Breasclete Lighthouse is located on Greinam Island in East Loch Ròg (or Loch Roag), a large sea on the west coast of the isle of Lewis. The small light is one of the rarer types of automatic types used by the Northern Lighthouse Board, built to the design of David Alan Stevenson. The early 1900s saw hundreds of automatic lights built to his designs spring up all over Scotland's many remote islands and headlands, each only requiring occasional maintenance and refuelling. Next to the tower there is a small maintainence/storage hut.
Unlike most lighthouses built in Scotland, this was a rather utilitarian design, whereby the lantern room and gallery were mounted above a large upright cylindrical acetylene tank which formed the body of the tower. The light first operated on 15th November 1900, exhibiting a mostly white light, showing red throughout a small arc roughly north-east of the island - this light flashed once for two seconds, followed by a four second eclipse. At some point the lantern was removed and replaced with a modern solar powered light on a pole, mounted on the top of the fuel tank body, although the light character remains the same as when the light first entered into service.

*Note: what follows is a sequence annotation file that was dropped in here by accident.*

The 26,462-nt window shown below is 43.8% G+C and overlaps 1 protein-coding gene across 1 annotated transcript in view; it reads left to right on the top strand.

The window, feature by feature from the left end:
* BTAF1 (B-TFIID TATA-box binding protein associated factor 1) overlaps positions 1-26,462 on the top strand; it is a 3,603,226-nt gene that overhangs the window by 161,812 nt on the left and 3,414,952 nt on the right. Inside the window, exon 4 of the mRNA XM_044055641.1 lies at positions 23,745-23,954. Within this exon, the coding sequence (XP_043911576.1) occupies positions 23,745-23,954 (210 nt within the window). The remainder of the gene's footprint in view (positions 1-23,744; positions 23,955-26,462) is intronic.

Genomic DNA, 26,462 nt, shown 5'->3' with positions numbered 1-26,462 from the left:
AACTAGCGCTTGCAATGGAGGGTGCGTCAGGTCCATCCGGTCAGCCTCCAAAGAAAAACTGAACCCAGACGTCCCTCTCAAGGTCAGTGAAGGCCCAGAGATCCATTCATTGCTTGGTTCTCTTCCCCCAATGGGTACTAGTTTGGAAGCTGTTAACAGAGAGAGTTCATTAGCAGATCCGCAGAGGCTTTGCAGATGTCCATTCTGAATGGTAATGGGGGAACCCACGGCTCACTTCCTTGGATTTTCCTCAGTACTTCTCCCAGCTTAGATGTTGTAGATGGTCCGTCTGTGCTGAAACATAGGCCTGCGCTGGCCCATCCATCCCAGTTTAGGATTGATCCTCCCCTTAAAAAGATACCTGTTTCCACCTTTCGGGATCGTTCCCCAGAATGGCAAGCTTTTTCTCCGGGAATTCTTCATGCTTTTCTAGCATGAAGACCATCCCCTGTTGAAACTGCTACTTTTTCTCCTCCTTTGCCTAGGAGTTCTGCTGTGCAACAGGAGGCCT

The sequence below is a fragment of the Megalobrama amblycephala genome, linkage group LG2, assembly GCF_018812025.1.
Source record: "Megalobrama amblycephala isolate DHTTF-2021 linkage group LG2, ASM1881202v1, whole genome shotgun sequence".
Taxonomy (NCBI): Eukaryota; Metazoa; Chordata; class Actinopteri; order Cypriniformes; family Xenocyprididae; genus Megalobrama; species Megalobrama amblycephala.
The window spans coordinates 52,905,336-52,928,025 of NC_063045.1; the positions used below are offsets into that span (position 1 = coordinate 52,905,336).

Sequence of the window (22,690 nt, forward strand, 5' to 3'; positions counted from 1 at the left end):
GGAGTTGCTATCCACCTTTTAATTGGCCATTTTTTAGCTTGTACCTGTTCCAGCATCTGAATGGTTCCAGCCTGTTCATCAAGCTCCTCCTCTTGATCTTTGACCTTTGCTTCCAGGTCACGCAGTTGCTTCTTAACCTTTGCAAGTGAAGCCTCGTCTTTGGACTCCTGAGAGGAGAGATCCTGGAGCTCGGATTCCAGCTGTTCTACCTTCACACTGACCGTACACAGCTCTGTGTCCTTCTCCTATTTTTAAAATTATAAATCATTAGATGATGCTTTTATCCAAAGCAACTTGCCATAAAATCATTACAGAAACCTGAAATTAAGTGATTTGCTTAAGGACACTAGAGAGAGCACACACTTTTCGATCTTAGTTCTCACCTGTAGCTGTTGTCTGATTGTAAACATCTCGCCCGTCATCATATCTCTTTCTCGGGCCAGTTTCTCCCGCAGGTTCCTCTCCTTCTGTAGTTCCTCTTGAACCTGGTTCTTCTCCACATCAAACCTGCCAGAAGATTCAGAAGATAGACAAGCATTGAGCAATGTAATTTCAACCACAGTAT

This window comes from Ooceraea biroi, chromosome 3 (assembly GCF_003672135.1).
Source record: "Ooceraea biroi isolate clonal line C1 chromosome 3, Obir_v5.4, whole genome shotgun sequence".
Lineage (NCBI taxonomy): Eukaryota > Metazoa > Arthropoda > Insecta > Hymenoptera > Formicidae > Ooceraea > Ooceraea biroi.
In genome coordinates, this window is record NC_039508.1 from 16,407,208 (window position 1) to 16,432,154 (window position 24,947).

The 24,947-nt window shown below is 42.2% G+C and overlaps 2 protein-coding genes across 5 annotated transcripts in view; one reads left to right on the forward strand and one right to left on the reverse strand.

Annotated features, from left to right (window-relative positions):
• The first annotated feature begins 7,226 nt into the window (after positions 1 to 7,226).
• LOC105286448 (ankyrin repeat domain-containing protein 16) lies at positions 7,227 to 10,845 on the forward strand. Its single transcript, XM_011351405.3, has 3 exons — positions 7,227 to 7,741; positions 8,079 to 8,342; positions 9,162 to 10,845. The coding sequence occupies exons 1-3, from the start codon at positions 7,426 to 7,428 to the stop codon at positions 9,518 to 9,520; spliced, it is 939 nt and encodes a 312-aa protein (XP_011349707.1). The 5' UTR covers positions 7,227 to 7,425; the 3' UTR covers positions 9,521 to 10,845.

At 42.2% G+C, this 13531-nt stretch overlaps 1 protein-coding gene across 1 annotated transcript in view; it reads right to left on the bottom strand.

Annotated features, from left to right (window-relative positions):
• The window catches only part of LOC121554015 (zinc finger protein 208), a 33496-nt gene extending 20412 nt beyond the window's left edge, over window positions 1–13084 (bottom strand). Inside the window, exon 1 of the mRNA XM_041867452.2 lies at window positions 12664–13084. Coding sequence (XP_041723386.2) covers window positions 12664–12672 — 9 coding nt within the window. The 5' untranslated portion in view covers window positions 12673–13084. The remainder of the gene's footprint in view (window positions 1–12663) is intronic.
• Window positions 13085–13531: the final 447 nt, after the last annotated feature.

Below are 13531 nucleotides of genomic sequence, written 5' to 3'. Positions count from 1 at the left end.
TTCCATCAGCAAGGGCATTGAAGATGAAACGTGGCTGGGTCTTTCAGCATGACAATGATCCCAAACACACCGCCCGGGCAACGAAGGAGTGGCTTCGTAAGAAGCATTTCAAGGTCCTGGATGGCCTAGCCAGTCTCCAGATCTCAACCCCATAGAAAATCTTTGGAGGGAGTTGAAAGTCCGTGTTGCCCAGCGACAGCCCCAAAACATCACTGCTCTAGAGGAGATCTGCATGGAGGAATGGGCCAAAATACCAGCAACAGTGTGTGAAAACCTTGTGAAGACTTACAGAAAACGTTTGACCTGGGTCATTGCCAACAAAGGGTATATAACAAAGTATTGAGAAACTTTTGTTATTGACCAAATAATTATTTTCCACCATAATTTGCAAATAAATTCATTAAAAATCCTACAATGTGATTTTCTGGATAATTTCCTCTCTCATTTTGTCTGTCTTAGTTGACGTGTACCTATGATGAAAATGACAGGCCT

A number of these tank lighthouses were built, but few now survive, with only one remaining completely intact with it's lantern, on the small isle of Sgat Mòr at the mouth of Loch Fyne in Argyll and Bute. Located very nearby is the old Shore Station for the Flannan Isles Lighthouse.